Armando Somoza is a NYC-based new media artist, social entrepreneur, and educator who has committed his life’s work to the empowerment of young people through the fusion of education, innovation and the creative arts. He is committed to the creative application of digital technologies as an agent of provocation, education, community empowerment, cultural entrepreneurship and change. Armando is a Program Director at Urban Arts Partnership, NYC’s largest and fastest growing arts education organization. UAP’s mission is to promote the intellectual, social and artistic development of underserved public school students and close the achievement gap. As Program Director, he leads three programs where he pilots new initiatives, including an advanced programming for high school students, college-age students, and Teaching Artists in Digital Media practices including Coding & Game Design, Digital Video, Music Production, Photography and Design. UAP delivers cutting-edge arts programs designed to develop student voice, strengthen academic performance and position graduates as agents of change in their communities.

Julia Vallera has been working in the arts as an educator, printmaker, public engagement artist, illustrator, consultant, production designer and installation artist for 14 years. She is a huge fan of technology and works with many people to invent new ways to use it for STEAM (Science, Technology, Engineering, Art, Math) education. As Programs Manager at Hive Learning Network NYC Julia works with 55 cultural organizations to create new strategies that enable innovative education practices across the network. Together they create Connected Learning pathways for youth, educators, families, artists, programmers and more.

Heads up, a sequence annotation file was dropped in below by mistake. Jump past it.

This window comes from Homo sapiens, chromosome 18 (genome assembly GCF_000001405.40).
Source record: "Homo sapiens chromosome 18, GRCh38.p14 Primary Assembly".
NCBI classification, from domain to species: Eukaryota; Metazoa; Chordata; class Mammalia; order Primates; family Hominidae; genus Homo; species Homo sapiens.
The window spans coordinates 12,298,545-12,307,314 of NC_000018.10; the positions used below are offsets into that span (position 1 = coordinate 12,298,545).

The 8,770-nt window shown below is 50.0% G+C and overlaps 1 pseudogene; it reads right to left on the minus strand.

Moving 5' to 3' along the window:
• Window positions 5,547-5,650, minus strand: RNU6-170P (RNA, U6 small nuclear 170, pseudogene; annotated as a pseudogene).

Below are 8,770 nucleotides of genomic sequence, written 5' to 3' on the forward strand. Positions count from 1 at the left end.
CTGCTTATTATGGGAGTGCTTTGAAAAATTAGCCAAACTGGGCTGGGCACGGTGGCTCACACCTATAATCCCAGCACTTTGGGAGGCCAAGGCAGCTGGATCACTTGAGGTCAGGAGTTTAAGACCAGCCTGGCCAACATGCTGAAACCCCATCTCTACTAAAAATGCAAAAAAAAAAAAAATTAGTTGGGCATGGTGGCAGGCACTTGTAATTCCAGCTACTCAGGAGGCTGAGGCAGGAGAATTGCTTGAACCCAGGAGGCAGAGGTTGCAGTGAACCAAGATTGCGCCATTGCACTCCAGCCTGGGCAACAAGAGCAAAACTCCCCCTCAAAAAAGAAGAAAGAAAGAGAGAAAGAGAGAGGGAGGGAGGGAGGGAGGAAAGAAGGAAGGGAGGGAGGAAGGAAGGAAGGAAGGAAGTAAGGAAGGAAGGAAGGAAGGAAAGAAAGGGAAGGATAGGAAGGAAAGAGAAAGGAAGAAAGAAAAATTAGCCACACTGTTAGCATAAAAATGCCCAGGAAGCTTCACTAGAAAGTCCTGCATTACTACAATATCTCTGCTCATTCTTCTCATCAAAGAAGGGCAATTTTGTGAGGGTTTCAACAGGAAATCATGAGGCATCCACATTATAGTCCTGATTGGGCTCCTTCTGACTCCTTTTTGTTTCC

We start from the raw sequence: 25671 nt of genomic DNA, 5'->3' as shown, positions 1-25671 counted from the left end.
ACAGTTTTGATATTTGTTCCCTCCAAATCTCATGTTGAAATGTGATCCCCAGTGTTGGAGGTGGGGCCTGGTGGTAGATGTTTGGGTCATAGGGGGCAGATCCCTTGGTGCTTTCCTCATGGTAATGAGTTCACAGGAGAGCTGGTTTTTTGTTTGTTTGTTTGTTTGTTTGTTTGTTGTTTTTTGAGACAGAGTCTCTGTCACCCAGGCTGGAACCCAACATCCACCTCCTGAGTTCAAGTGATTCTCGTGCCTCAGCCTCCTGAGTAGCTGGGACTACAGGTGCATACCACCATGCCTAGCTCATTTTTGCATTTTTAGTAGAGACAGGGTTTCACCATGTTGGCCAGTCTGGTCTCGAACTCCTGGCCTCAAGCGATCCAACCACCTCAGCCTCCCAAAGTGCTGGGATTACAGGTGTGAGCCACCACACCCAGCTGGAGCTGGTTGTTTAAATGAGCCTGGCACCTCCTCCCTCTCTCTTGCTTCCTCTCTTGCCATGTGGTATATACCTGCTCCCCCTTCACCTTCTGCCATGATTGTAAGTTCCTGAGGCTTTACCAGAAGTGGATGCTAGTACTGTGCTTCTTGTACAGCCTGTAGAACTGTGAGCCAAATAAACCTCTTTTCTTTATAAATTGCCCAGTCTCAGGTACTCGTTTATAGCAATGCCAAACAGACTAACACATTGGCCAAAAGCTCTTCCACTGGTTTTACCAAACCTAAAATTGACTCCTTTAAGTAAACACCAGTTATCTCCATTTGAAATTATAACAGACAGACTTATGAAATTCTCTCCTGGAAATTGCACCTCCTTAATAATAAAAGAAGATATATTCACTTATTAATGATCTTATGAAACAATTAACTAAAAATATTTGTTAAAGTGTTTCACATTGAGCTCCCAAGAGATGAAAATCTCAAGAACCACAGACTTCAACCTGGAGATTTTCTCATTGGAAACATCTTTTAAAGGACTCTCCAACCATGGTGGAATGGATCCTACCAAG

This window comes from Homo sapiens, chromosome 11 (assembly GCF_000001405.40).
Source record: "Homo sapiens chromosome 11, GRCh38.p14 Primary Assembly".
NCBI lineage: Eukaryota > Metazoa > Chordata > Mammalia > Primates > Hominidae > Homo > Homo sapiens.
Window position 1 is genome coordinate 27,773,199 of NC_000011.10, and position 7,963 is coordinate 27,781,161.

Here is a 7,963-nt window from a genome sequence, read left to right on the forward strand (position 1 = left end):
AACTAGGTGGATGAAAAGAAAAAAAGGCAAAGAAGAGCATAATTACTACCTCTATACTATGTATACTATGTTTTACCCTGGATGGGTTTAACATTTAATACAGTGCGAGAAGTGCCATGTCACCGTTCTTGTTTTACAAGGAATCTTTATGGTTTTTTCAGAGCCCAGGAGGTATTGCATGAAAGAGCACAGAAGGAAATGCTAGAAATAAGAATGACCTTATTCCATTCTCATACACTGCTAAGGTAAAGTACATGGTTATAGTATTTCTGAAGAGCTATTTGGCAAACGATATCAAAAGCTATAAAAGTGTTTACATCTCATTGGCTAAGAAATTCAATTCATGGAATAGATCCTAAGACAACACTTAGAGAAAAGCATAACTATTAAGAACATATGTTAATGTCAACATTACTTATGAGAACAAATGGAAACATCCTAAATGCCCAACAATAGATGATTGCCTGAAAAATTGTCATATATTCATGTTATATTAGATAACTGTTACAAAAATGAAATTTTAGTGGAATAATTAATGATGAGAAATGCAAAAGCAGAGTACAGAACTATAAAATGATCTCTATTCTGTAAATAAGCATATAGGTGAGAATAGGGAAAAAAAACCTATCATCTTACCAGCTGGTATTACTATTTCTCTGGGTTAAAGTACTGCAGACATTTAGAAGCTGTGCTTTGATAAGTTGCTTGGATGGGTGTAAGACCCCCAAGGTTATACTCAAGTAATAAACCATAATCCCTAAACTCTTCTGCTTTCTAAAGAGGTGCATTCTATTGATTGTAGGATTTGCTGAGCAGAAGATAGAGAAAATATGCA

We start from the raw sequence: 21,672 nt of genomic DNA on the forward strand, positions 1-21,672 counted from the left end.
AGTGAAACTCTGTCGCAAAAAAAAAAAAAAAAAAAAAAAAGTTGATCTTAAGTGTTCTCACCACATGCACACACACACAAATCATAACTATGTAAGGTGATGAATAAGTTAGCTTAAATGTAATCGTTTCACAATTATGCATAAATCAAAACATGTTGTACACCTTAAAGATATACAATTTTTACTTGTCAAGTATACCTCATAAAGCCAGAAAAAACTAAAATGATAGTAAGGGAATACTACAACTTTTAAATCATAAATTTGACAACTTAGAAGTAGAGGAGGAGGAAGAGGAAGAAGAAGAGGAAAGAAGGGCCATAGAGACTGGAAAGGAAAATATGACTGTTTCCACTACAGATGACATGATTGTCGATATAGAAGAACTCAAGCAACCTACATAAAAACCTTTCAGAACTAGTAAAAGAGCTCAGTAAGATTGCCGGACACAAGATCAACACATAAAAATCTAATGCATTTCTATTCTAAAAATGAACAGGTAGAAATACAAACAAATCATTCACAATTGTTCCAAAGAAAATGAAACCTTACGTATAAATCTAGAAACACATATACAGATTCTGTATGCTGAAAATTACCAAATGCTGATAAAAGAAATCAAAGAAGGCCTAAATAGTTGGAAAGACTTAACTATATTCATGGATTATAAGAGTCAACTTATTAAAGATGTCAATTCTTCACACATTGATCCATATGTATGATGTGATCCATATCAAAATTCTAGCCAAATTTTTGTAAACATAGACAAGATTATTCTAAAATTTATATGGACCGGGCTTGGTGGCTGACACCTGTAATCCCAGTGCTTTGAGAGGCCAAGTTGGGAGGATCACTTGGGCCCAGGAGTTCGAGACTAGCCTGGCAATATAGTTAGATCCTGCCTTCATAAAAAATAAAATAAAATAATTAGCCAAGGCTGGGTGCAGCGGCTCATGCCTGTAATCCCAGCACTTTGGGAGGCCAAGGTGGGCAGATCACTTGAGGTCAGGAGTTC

Jessica Walker directs the Summer and Pre-College Programs at Parsons The New School for Design. In this role she collaborates with faculty and community partners to develop workshops, classes and other opportunities for students to engage with art and design, portfolio development and college readiness. Jessica also teaches drawing and digital media within the undergraduate program at Parsons and is a practicing artist and filmmaker. Her work focuses on the overlap between creative practice and social science. Jessica’s latest project, “366” is a documentary film in which she meets with New Yorkers on their birthday to document how this day is spent across different age groups and cultures.